Friday, March 12, 2010

Be Careful Who You Advise or Teach

Two cases that may have profound personal consequences for lawyers and law professors are working their way through the US legal system. The first case, Holder v. The Humanitarian Law Project, was heard at the U.S. Supreme Court on February 23, 2010. My friend Professor Mohamed Fadel of the University of Toronto School of Law wrote a piece in Foreign Policy summarizing the issue and commenting on the case’s ramifications for foreign policy analysts.

I think lawyers and law professors may have even more to worry about. The case tests the constitutionality of a provision of the Anti-Terrorism and Effective Death Penalty Act. The relevant section, 18 U.S.C. Sec. 2339B(a)(1), provides for a maximum penalty of 15 years in prison, for providing "material support" to a “foreign terrorist organization,” as determined by the Secretary of State. The section defines “material support or resources” as follows:

any property, tangible or intangible, or service, including currency or monetary instruments or financial securities, financial services, lodging, training, expert advice or assistance, safehouses, false documentation or identification, communications equipment, facilities, weapons, lethal substances, explosives, personnel (1 or more individuals who may be or include oneself), and transportation, except medicine or religious materials. (emphasis added).

The ninth circuit ruled that the statute was void for vagueness. Obviously the government was not going to give up that easy and appealed to the Supreme Court.

Law Professor David Cole of Georgetown representing the plaintiffs argued at the apex court that the statute needed a specific intent element. In essence, he advanced the not so radical idea that the government must prove that a defendant specifically intended for its actions to advance the unlawful or terrorist ends of the group supported. Not surprisingly, government lawyers insisted that this provision must remain broad to enable the executive to protect the national security of the country. From the administration’s perspective any “support” for a designated terrorist group aught to be caught by this provision. The reasoning put forth being that even “support” for the lawful activities may help the group to allocate limited resources toward unlawful activities. At the same time in an attempt to assuage concerns, the government also suggested that we could trust them to ensure that the provision would not be abused. Where have we heard that before?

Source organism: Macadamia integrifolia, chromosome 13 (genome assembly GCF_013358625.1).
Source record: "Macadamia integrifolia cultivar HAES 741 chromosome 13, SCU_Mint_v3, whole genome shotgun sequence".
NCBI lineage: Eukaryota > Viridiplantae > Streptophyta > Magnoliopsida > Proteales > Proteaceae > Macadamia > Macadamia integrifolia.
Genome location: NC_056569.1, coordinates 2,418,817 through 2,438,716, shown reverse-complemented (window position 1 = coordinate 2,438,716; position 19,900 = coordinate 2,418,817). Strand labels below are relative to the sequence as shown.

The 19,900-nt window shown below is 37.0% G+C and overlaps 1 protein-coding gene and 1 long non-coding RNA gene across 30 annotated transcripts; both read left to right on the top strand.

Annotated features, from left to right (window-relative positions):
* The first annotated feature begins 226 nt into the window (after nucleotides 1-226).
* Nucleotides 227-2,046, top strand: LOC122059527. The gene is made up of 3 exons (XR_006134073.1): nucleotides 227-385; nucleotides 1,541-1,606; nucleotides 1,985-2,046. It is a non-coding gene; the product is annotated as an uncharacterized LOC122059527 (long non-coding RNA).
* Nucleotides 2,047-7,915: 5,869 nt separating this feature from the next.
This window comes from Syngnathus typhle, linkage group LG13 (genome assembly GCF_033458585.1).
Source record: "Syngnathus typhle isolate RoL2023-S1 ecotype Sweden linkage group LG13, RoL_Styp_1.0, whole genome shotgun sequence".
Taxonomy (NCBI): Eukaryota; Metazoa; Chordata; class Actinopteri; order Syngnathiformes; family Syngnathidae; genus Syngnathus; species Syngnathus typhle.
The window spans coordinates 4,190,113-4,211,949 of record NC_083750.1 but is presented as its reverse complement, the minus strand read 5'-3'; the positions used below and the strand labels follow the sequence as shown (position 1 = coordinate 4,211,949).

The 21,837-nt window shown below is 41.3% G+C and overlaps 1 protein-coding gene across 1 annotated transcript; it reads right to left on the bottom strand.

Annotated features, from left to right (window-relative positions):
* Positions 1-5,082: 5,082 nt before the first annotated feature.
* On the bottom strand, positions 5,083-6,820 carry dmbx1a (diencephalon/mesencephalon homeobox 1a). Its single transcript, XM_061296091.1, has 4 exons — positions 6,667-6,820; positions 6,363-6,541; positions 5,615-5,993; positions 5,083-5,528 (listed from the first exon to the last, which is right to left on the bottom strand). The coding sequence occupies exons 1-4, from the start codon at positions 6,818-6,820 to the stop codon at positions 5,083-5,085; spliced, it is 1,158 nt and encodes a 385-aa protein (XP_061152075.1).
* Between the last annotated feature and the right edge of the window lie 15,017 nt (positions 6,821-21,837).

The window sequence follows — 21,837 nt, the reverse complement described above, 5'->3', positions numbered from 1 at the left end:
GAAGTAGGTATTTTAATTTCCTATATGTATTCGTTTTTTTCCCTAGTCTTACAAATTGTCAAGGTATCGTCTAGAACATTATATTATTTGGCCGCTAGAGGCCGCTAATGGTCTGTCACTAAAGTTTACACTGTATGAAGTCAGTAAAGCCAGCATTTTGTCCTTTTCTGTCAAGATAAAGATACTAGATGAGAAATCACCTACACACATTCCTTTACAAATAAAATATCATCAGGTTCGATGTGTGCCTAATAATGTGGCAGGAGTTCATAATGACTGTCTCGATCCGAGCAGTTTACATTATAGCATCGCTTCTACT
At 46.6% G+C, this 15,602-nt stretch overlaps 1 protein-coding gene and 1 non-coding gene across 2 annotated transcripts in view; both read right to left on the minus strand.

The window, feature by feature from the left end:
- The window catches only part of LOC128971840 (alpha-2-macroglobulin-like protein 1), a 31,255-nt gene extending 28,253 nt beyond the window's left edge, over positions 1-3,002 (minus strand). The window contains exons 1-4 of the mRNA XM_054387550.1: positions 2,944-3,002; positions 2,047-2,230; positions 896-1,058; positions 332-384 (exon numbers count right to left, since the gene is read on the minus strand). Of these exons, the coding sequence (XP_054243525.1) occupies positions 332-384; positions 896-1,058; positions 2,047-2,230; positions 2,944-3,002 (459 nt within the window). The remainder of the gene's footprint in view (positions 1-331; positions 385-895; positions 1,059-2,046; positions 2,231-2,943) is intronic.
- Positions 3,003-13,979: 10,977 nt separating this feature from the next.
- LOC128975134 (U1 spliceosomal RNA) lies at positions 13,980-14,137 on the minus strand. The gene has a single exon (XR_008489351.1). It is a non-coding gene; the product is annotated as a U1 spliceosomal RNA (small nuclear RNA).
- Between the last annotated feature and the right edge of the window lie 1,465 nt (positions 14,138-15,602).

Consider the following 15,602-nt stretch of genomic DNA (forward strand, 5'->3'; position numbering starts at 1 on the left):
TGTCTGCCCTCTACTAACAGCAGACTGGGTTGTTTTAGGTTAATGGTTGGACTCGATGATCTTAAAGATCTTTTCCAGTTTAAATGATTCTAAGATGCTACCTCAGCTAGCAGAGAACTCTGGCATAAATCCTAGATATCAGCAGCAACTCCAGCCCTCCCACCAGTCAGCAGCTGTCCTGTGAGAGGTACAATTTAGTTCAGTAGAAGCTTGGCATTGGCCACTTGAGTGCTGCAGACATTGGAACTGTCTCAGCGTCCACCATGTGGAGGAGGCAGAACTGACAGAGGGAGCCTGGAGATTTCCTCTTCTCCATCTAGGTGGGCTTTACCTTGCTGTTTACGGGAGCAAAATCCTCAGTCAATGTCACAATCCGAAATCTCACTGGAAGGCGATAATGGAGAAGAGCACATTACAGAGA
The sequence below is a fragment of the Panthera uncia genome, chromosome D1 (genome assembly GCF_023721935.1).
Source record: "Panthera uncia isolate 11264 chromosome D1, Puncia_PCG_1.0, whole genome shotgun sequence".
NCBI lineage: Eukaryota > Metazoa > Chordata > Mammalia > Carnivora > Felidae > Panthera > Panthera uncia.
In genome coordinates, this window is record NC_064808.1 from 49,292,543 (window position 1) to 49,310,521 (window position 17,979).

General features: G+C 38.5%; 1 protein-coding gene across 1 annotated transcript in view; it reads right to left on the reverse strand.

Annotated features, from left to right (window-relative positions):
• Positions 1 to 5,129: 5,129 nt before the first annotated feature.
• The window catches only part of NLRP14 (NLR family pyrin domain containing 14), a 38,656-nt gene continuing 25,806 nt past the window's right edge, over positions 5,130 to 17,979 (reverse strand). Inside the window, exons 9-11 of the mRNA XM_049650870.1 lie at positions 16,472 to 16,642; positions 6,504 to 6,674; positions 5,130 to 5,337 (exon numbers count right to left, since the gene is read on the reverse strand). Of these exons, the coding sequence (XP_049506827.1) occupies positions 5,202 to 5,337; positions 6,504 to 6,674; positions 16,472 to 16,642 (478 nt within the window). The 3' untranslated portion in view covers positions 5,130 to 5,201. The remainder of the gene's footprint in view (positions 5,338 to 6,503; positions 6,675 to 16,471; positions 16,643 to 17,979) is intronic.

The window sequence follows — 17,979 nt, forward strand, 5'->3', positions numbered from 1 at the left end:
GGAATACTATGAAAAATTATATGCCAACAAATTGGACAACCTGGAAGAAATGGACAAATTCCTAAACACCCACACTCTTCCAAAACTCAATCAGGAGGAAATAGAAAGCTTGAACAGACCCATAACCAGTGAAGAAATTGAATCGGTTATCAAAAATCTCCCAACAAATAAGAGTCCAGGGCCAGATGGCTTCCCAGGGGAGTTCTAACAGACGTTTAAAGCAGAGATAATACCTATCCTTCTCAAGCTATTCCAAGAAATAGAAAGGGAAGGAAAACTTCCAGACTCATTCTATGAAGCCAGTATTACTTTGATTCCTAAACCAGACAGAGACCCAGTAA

For those who think that lawyers need not worry about this, maybe the second case, Al-Haramain v. Bush, may provide some additional food for thought. There is a very insightful article on the case in the January issue of the ABA Journal. The matter was argued in front of San Francisco Chief District Judge Vaughn R. Walker on September 23, 2009. The plaintiffs’ lawyer Jon B. Eisenberg (lead counsel in the Terri Schiavo case) advises that he is still waiting for a ruling on his “motion for summary judgment of standing (whether our clients were in fact subjected to warrantless electronic surveillance) and liability (whether the surveillance was unlawful, i.e., whether the President has extraordinary power to disregard FISA).” This is an unusually long wait for a decision according to Eisenberg.

The case is far broader in scope, but for our purposes the most interesting issue is the one about the alleged violations of attorney-client privilege. Two of the plaintiffs in the case are lawyers, M. Wendell Belew and Asim Gafoor, who acted for Al-Haramain and discovered that communication with their client was wiretapped without a warrant. The lawyer-plaintiffs only learned about the eavesdropping when the Treasury Department mistakenly provided them with a document as part of discoveries in another trial. The document marked “Top Secret” was a log of their conversations with their clients.

The lawyer-plaintiffs commenced suit and the government promptly relied on national security and the state secrets privilege. These magic words allow the government to ask a court to shut down litigation before it even starts.

The government has argued that the case along with 54 consolidated cases on the illegal wiretapping issue should be dismissed for lack of evidence. In an interesting twist, the only people who have tangible proof that they were illegally wiretapped are the two lawyer-plaintiffs. In Kafkaesque fashion, government lawyers are now arguing that due to the state secrets privilege, the plaintiffs cannot rely on the evidence they came across as a result of government bungling. How does one prove illegal wiretapping when the only evidence (which one had possession of and was demanded back on the grounds of national security) does not exist for all intents and purposes?

These two cases raise some serious issues for lawyers and law professors who provide legal opinion, advice, representation or education to suspected groups even when it is completely unrelated to terrorist violence.

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